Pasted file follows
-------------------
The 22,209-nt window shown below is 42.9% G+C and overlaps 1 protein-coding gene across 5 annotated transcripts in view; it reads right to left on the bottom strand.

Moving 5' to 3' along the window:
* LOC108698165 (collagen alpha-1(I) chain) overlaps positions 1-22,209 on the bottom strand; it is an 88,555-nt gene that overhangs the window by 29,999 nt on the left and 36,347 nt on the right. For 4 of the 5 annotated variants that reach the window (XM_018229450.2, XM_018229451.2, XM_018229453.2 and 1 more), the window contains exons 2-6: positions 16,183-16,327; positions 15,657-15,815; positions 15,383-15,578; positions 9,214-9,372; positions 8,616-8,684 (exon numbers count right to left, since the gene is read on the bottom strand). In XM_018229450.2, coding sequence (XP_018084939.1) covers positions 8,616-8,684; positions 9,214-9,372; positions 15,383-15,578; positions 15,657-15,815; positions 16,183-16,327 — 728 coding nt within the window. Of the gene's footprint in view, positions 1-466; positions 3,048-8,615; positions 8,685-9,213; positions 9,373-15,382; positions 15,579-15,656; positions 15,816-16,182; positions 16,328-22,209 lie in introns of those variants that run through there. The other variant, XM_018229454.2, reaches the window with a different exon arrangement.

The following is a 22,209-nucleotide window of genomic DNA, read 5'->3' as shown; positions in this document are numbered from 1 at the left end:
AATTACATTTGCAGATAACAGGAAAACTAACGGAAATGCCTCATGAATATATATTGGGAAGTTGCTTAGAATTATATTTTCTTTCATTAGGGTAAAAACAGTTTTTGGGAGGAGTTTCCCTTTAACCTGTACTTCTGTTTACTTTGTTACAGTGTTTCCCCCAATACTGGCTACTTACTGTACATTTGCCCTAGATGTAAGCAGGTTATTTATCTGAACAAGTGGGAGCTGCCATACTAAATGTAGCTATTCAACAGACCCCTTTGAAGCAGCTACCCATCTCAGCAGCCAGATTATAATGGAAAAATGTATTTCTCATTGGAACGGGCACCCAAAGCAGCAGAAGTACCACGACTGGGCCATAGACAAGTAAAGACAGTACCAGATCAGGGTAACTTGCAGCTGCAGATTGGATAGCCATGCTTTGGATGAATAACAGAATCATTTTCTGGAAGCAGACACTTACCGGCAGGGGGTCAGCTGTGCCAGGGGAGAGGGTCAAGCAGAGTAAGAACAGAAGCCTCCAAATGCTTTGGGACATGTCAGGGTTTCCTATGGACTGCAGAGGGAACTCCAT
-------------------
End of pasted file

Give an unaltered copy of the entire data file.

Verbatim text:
The 22,209-nt window shown below is 42.9% G+C and overlaps 1 protein-coding gene across 5 annotated transcripts in view; it reads right to left on the bottom strand.

Moving 5' to 3' along the window:
* LOC108698165 (collagen alpha-1(I) chain) overlaps positions 1-22,209 on the bottom strand; it is an 88,555-nt gene that overhangs the window by 29,999 nt on the left and 36,347 nt on the right. For 4 of the 5 annotated variants that reach the window (XM_018229450.2, XM_018229451.2, XM_018229453.2 and 1 more), the window contains exons 2-6: positions 16,183-16,327; positions 15,657-15,815; positions 15,383-15,578; positions 9,214-9,372; positions 8,616-8,684 (exon numbers count right to left, since the gene is read on the bottom strand). In XM_018229450.2, coding sequence (XP_018084939.1) covers positions 8,616-8,684; positions 9,214-9,372; positions 15,383-15,578; positions 15,657-15,815; positions 16,183-16,327 — 728 coding nt within the window. Of the gene's footprint in view, positions 1-466; positions 3,048-8,615; positions 8,685-9,213; positions 9,373-15,382; positions 15,579-15,656; positions 15,816-16,182; positions 16,328-22,209 lie in introns of those variants that run through there. The other variant, XM_018229454.2, reaches the window with a different exon arrangement.

The following is a 22,209-nucleotide window of genomic DNA, read 5'->3' as shown; positions in this document are numbered from 1 at the left end:
AATTACATTTGCAGATAACAGGAAAACTAACGGAAATGCCTCATGAATATATATTGGGAAGTTGCTTAGAATTATATTTTCTTTCATTAGGGTAAAAACAGTTTTTGGGAGGAGTTTCCCTTTAACCTGTACTTCTGTTTACTTTGTTACAGTGTTTCCCCCAATACTGGCTACTTACTGTACATTTGCCCTAGATGTAAGCAGGTTATTTATCTGAACAAGTGGGAGCTGCCATACTAAATGTAGCTATTCAACAGACCCCTTTGAAGCAGCTACCCATCTCAGCAGCCAGATTATAATGGAAAAATGTATTTCTCATTGGAACGGGCACCCAAAGCAGCAGAAGTACCACGACTGGGCCATAGACAAGTAAAGACAGTACCAGATCAGGGTAACTTGCAGCTGCAGATTGGATAGCCATGCTTTGGATGAATAACAGAATCATTTTCTGGAAGCAGACACTTACCGGCAGGGGGTCAGCTGTGCCAGGGGAGAGGGTCAAGCAGAGTAAGAACAGAAGCCTCCAAATGCTTTGGGACATGTCAGGGTTTCCTATGGACTGCAGAGGGAACTCCAT